It might be hard to shed tears for anyone sweating over Brexit’s effect on the value of their ski lodge in the Val-d’Isere, but the Booze Cruise is a travel tradition close to the hearts of millions of motorists. Will Brexit spell the end of the road for cut-price plonk? Simon Hacker investigates
If you like a spot of Sauvignon with your Saturday night TV, or a decent Bordeaux with your roast beef on a Sunday, you might not be raising a glass to Nigel Farage: amid the fog of uncertainty that surrounds our future relationship with the EU, itís looking like the tradition of the Great British Booze Cruise is drinking in the last-chance saloon.
Itís a travel phenomenon that should, by rights, already be consigned to history. After all, we lost the right to buy duty-free booze and tobacco when travelling to or from another EU country back in 1999. However, the subsequent arrangement allowed a loophole large enough to drive a Transit through (as so many often do). As agreements currently stand, we enjoy the right to bring back virtually unlimited amounts of duty-paid goods from our fellow EU countries. The nitty-gritty of the law permits 800 cigarettes, 110 litres of beer and 90 litres of wine, but the reality is that ìpersonal useî can mean a car loaded to the headlining.
So anyone partial to a summerís supply of Pinot when returning from France can help themselves to immense savings. In case you wonder how, it works like this: book a return ferry to Calais for you, the family and the car, hang a left at the nearest French hypermarket and fill your boot. The price difference? Itís enough to underwrite the cost of the trip and sometimes even more, seeing as duty on wine in France is a piffling 23p per 750mlÖ a heady saving against our punitive tax back here of £2.08 per bottle. Proportionate savings on beer equate to around 30 per cent on cans and 35 per cent on bottles. Doubles all round!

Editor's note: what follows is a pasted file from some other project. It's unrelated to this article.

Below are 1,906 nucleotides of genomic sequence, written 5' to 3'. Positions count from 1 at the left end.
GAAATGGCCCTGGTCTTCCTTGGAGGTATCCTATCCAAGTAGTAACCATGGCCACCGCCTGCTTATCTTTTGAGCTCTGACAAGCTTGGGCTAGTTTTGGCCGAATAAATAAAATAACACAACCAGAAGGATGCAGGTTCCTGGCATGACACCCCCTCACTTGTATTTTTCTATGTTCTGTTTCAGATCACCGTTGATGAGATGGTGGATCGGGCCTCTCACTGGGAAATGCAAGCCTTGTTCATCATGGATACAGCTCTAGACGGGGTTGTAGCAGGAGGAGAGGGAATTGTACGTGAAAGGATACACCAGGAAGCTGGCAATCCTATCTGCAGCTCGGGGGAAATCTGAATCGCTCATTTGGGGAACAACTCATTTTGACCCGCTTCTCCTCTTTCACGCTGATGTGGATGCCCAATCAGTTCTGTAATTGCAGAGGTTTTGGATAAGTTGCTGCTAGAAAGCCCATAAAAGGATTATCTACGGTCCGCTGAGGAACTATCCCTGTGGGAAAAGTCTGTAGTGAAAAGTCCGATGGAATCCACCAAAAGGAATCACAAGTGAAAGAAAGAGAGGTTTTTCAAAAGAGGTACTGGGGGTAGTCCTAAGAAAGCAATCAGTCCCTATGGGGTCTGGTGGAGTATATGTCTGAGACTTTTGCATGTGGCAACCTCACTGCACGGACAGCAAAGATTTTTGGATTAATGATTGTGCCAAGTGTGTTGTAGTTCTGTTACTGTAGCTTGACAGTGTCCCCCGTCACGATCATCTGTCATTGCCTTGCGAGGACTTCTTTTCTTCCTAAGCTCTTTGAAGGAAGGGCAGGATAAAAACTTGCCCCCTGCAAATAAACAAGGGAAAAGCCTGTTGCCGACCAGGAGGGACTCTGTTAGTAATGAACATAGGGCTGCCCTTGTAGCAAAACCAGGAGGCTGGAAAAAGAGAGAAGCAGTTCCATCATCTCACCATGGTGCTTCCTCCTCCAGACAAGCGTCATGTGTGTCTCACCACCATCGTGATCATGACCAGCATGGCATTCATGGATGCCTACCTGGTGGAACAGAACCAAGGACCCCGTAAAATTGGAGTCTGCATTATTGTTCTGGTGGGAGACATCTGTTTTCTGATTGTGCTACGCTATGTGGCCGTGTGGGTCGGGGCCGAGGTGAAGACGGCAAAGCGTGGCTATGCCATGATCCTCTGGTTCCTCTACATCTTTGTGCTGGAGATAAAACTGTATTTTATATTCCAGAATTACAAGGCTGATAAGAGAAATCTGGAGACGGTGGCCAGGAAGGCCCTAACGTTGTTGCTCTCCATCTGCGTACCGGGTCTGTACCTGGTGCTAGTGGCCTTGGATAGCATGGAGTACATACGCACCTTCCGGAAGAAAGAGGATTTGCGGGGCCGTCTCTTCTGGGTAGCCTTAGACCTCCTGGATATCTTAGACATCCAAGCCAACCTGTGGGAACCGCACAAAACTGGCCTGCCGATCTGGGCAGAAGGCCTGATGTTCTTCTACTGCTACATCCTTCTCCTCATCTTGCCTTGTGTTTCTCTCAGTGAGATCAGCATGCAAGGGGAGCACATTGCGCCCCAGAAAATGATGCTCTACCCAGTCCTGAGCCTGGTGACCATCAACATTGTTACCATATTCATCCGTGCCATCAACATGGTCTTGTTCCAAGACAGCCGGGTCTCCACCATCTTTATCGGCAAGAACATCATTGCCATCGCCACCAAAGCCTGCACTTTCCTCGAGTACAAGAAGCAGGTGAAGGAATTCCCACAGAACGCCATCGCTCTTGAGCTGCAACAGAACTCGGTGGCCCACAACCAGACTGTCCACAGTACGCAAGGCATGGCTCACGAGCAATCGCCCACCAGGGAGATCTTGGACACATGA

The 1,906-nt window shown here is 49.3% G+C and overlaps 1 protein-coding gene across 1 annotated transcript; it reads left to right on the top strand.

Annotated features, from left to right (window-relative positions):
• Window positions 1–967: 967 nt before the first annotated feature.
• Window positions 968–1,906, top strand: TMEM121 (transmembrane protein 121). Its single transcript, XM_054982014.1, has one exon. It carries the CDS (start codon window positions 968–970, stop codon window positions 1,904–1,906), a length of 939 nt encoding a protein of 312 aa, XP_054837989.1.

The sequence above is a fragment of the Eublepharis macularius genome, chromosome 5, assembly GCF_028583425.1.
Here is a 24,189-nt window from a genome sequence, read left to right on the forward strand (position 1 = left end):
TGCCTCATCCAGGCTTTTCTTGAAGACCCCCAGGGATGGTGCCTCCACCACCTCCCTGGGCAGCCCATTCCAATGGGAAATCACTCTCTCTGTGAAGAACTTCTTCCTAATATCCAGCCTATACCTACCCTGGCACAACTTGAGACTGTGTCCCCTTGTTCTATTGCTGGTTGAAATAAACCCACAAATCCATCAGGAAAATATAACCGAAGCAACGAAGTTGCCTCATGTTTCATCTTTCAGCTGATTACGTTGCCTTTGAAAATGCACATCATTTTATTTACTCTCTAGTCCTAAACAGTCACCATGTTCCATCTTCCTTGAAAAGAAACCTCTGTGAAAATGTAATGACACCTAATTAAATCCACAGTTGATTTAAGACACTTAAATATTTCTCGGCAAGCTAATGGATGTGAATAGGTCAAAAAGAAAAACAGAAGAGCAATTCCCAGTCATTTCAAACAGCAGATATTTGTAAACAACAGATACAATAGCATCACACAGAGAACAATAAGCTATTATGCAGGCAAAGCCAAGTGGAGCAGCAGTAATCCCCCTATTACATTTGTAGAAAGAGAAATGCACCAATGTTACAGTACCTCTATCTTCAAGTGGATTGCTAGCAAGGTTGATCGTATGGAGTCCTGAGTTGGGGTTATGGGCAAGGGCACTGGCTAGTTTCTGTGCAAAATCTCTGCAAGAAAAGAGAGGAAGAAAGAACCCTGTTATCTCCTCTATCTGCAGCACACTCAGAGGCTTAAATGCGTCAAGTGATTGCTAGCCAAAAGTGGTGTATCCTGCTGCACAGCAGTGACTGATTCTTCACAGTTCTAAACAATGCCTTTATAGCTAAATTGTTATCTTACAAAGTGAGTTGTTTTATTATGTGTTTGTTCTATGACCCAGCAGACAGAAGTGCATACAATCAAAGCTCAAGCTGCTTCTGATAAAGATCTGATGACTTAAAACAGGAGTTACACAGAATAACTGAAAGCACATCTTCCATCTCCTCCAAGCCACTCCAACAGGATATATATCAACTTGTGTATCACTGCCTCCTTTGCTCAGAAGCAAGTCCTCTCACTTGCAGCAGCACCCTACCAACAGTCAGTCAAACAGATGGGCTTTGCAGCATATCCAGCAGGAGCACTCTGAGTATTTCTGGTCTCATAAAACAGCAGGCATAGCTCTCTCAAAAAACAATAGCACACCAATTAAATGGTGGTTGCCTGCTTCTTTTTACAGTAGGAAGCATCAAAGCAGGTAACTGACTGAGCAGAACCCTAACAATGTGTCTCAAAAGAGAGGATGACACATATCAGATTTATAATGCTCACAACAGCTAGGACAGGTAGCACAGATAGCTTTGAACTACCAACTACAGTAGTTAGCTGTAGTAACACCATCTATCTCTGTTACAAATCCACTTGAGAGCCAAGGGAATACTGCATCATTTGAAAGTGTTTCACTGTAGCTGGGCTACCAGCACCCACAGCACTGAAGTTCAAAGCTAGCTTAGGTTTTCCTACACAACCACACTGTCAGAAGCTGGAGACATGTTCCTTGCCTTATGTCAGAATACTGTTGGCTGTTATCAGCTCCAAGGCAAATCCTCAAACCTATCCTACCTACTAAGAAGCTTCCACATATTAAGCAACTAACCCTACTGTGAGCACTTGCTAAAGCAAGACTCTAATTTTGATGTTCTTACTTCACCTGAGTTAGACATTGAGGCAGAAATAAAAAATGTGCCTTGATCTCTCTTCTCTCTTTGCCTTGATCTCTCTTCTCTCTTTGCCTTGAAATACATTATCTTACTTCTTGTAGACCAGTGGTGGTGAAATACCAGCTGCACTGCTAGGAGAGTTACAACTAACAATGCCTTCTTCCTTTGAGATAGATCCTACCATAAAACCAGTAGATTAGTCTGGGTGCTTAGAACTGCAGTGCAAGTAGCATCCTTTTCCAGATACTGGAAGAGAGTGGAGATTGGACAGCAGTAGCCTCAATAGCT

Now weíre leaving though, the most logical economic scenario is that we will revert to the same arrangements which apply to all other non-EU countries. This spells a duty-free allowance of 200 cigarettes, 16 litres of beer and four measly litres of wine ñ not even a case. Crucially, pack any excess bottles next to your spare wheel and customs will insist you pay £2 for each bottle brought home. Suddenly, the romantic allure of Carrefour and Auchanís alcohol avenues appear to lose their irresistible sheen.
A recent Financial Times report suggested there may be light at the end of the Eurotunnel: Jacques Gounon, the chief executive of Eurotunnel said he was optimistic about the Brexit end game for booze-cruisers, hailing the return of duty-free as a boost to business. Quite how that translates into great news for anyone looking for more than four litres of wine as a souvenir, however, remains unclear.
Further, broader factors, bode ominously for Formule 1 hotel managers post-Brexit. For a start, a Euro now costs more against the sterling, having dropped (at time of going to press) from around €1.30 to €1.16, making a flit to France pricier for us all. Free passage remains a further potential issue. Once weíve left, weíll be able to travel freely to EU countries, but we will have to enter the non-EU line for passport checksÖ a prospect at which a small army of bloody-minded, shoulder-shrugging Calais customs officers are no doubt already profusely salivating.
All prospects for a short nip to the Cite díEurope will become trickier. Will the government step in to ensure our sacred right to strain our rear axles remains a red line in negotiations? The chances are perhaps best explained by Prospect magazine, which is pessimistic of a deal to keep us driving to the port: ìThe government is bent on cutting taxes for corporations ñ not to get them to come here, but in desperation to keep them here. That tax has to come from somewhere, and your case of French wine, whether Vin de Pays or a cheeky CuvÈe, is going to cost more.î